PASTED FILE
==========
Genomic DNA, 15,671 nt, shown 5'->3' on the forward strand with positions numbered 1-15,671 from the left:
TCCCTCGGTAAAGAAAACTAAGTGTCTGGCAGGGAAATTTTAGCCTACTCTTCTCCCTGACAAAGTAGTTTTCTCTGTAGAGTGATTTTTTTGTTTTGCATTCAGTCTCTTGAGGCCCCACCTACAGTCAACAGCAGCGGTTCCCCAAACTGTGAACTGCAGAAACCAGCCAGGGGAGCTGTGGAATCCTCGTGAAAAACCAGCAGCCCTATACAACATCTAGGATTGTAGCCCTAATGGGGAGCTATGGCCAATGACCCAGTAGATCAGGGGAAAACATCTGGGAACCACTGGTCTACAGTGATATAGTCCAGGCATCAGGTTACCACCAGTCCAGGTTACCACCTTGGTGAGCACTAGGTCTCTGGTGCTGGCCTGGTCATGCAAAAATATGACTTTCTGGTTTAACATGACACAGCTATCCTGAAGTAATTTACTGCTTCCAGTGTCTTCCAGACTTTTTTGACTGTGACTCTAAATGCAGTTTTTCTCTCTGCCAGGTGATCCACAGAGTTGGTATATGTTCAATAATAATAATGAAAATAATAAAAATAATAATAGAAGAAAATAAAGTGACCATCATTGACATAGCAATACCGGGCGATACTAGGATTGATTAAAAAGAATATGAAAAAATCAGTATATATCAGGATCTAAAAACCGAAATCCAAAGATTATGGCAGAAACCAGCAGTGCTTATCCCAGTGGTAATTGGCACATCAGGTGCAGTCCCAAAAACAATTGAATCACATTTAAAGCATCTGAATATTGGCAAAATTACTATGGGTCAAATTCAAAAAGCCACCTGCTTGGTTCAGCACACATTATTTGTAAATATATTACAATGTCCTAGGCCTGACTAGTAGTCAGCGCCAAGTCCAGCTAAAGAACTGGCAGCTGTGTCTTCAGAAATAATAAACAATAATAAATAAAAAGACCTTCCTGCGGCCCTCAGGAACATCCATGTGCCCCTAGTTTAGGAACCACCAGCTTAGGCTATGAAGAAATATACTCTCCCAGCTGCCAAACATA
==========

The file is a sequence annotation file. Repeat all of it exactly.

Genomic DNA, 15,671 nt, shown 5'->3' on the forward strand with positions numbered 1-15,671 from the left:
TCCCTCGGTAAAGAAAACTAAGTGTCTGGCAGGGAAATTTTAGCCTACTCTTCTCCCTGACAAAGTAGTTTTCTCTGTAGAGTGATTTTTTTGTTTTGCATTCAGTCTCTTGAGGCCCCACCTACAGTCAACAGCAGCGGTTCCCCAAACTGTGAACTGCAGAAACCAGCCAGGGGAGCTGTGGAATCCTCGTGAAAAACCAGCAGCCCTATACAACATCTAGGATTGTAGCCCTAATGGGGAGCTATGGCCAATGACCCAGTAGATCAGGGGAAAACATCTGGGAACCACTGGTCTACAGTGATATAGTCCAGGCATCAGGTTACCACCAGTCCAGGTTACCACCTTGGTGAGCACTAGGTCTCTGGTGCTGGCCTGGTCATGCAAAAATATGACTTTCTGGTTTAACATGACACAGCTATCCTGAAGTAATTTACTGCTTCCAGTGTCTTCCAGACTTTTTTGACTGTGACTCTAAATGCAGTTTTTCTCTCTGCCAGGTGATCCACAGAGTTGGTATATGTTCAATAATAATAATGAAAATAATAAAAATAATAATAGAAGAAAATAAAGTGACCATCATTGACATAGCAATACCGGGCGATACTAGGATTGATTAAAAAGAATATGAAAAAATCAGTATATATCAGGATCTAAAAACCGAAATCCAAAGATTATGGCAGAAACCAGCAGTGCTTATCCCAGTGGTAATTGGCACATCAGGTGCAGTCCCAAAAACAATTGAATCACATTTAAAGCATCTGAATATTGGCAAAATTACTATGGGTCAAATTCAAAAAGCCACCTGCTTGGTTCAGCACACATTATTTGTAAATATATTACAATGTCCTAGGCCTGACTAGTAGTCAGCGCCAAGTCCAGCTAAAGAACTGGCAGCTGTGTCTTCAGAAATAATAAACAATAATAAATAAAAAGACCTTCCTGCGGCCCTCAGGAACATCCATGTGCCCCTAGTTTAGGAACCACCAGCTTAGGCTATGAAGAAATATACTCTCCCAGCTGCCAAACATA